April 27, 2018

Sant Architects Changes the Narrative for a Boulder-Strewn Project in Topanga, California

“It’s complicated.” Michael Sant is referring to his canyonside aerie in Topanga, California, with heart-stopping views of the Pacific Ocean and the Santa Monica Mountains. “Complicated” describes not only the stunning residence and its companion studio, but also the back story.

Things began conventionally enough. Having purchased the roughly two-acre site on a slender plateau dominated by an immense boulder, the client, a Jungian therapist with two sons, approached Sant with ideas for a modest residence plus separate studio that could be rented to help defray mortgage costs. Design, massing, and blocking ensued. The foundation was poured and caissons extended down to 40 feet. But three years into construction, challenges arose. “The owner decided the project was more than he was prepared to handle,” the designer reports. So, Sant purchased the site himself, becoming both architect and client.

Both courtyard and living area survey the Topanga Canyon and the Pacific Ocean. At its deep end, the pool rises 3 ½ feet above grade. Photography by Joe Fletcher.

Now that the project was entirely in the hands of the Sant Architects principal, he was able to upgrade materials and execute other modifications. Additional work was done clearing out the building site, a process that unearthed more of the boulder. Sant also razed the partially built studio/carport so it could be repositioned to better align with the house proper. But the concept and plan of the L-shape main residence—1,900 square feet on two levels—remained essentially the same, with inspiration drawn from both the site and early L.A. modernism. “Modern, as I see it, means getting out of the way,” Sant says. “It’s about quieting things down.”

The architect’s most significant move was building 14 poured-in-place board-formed concrete walls, their color meshing pleasingly with the surrounding terrain. “I wanted it to seem as if the walls sprung out of the plateau,” he says. “They’re beautiful in and of themselves, like Stonehenge.” The concrete planes double as privacy screens for the glass-box house. (Not that privacy is much needed on this remote site, up twisting roads from the Pacific Coast Highway.) Distinguishing some facades is Garapa, a Brazilian hardwood that’s dense and almost fireproof—no small consideration in this neck of the woods. The timber slats are oriented vertically, a nice contrast with the horizontally striated concrete.

The courtyard is paved in decomposed granite, while gravel beds framed in CorTen steel were conceived as “door mats” for the patio and house. Photography by Joe Fletcher.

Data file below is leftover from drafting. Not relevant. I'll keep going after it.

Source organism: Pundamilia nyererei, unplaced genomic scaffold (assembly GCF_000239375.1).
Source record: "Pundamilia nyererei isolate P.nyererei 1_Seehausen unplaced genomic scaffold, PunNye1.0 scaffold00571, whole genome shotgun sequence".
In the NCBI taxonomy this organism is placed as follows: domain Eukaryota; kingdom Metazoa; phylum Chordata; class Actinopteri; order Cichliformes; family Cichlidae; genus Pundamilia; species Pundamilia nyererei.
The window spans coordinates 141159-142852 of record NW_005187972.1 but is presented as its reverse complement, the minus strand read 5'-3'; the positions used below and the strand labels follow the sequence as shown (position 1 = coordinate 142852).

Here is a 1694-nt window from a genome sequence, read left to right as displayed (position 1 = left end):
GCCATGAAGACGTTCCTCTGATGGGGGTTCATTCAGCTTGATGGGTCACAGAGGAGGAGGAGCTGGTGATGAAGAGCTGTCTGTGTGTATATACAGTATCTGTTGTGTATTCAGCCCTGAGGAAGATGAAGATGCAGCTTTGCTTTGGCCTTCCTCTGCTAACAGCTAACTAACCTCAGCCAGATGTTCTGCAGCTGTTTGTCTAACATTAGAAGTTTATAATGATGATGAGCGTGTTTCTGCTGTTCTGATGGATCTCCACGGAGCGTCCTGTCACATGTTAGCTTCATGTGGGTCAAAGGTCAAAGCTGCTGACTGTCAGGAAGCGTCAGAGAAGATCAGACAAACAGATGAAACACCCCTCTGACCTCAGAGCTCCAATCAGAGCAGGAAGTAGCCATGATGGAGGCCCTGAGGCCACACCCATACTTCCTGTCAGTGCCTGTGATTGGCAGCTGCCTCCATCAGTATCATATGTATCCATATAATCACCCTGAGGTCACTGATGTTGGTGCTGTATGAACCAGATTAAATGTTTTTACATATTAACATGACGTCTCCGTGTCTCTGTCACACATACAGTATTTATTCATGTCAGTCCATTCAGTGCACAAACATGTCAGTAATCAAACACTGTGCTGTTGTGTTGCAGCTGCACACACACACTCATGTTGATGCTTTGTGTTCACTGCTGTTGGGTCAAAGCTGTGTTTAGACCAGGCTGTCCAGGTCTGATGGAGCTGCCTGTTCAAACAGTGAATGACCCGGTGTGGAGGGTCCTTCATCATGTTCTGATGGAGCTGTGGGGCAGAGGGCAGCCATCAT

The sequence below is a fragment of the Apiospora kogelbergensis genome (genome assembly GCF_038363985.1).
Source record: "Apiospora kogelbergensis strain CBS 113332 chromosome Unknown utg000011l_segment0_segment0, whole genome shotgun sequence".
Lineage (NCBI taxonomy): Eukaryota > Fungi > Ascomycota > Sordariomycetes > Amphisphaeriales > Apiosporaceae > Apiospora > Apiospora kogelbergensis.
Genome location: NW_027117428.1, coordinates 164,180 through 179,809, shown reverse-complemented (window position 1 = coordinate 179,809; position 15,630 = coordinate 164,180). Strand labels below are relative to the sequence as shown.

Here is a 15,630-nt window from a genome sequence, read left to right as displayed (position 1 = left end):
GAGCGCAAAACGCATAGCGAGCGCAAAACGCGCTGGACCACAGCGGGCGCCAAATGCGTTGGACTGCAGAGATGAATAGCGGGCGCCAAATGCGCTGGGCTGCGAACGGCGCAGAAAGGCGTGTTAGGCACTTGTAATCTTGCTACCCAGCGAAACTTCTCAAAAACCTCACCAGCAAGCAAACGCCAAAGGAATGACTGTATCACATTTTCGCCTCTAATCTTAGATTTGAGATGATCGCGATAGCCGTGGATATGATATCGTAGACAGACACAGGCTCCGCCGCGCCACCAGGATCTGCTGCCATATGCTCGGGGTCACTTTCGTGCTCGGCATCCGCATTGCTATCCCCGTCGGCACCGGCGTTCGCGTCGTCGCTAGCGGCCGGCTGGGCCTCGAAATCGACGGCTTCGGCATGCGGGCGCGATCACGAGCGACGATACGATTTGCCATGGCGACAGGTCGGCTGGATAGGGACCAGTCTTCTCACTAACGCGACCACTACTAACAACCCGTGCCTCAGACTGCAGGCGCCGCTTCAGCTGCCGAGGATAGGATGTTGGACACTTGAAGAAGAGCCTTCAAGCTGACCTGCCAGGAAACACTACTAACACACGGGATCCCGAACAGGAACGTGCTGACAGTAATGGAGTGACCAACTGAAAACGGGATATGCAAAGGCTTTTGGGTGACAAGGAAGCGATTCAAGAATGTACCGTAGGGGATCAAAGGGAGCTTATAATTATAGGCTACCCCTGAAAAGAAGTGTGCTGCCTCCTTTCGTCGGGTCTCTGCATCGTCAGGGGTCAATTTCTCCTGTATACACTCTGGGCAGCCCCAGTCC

Steel beams anchored to the concrete walls support timber floor joists and the HVAC distribution system. Aluminum framing on fixed windows is painted the same color as the steel beams, “so they all read as just metal,” Sant notes. Operable glazing, which lifts or slides, is timber-framed or partially screened in slats.

The home is simultaneously transparent and sheltering. Viewed from the boulder, it reads as a glass pavilion floating 2,500 feet above the sea. From the other side, where the below-grade level is revealed, the residence comes across as more earthbound. “The structure has both density and modesty,” Sant explains. It also has eco-cred, powered by solar panels and geothermal wells.

In form and materials, the 500-square-foot studio is a miniature of the main house. Photography by Joe Fletcher.

The upper level, housing an uninterrupted living-dining-kitchen expanse plus two bedrooms, wraps two sides of an open courtyard. At its center, a pool with a weathering steel infinity edge seems to extend all the way to the ocean. The poolside “patio” is a brutalist slab of poured concrete. “I didn’t want the setting to seem domesticated,” Sant says. No fear of that.

Inside, a restricted palette repeats the construction materials—the architect’s way of instating indoor/outdoor connection. Everything is of a piece. Flooring is Garapa; walls are the same, or concrete. As for decor, “I got to pick things that would resonate, but also be comfortable,” Sant explains. “It’s a fun assignment for an architect to struggle with, because the interior is where it all comes together.” His selection of furnishings tends toward the classic and organic: lounge chairs by Hans Wegner, a Jasper Morrison sofa and floor lamp, Stefan Diez side chairs surrounding an oiled-oak dining table by Ferdinand Kramer. Piero Castiglioni makes an appearance, too; note the ceiling light in the white-lacquered kitchen with stainless-steel counter. In the master bedroom, players include Jean Prouvé, Emaf Progetti, and Max Bill.

In the window-wrapped living area, a pair of Hans Wegner chairs and oak stools by Philipp Mainzer accompany a Jasper Morrison sofa. Photography by Joe Fletcher.

Sant sometimes rents out the property for photo shoots or short-term stays. But he and his wife, Kristin, make the 45-minute drive from Venice many weekends, and come for larger family getaways when their two grown children are in town. He notes the house is peaceful even when fully occupied. That’s the ultimate happy ending.

Project Team: Jeff Schild, Ryan Burke, Jason Teague, Stephen Hattwick: Sant Architects. Marny Randall: Landscape Consultant. Legato Enterprises: Audiovisual Consultant. Aquatic Technology Pool & Spa: Pool Consultant. JKL Associates: Structural Engineer. MB&A Consulting Mechanical Engineers: MEP. LC Engineering Group: Civil Engineer. Mountain Geology: Geological Engineer. Calwest Geotechnical: Soils Engineer. De Krassel Construction: General Contractor. esodesignstudio: Woodwork, Custom Windows And Doors. Padilla Pools: Pool Contractor. Rock Solid Tile: Pool Tile Installation. Banks Welding: Structural Steel And Metalwork. Central Steel Service: Custom Corten Steel Panels.

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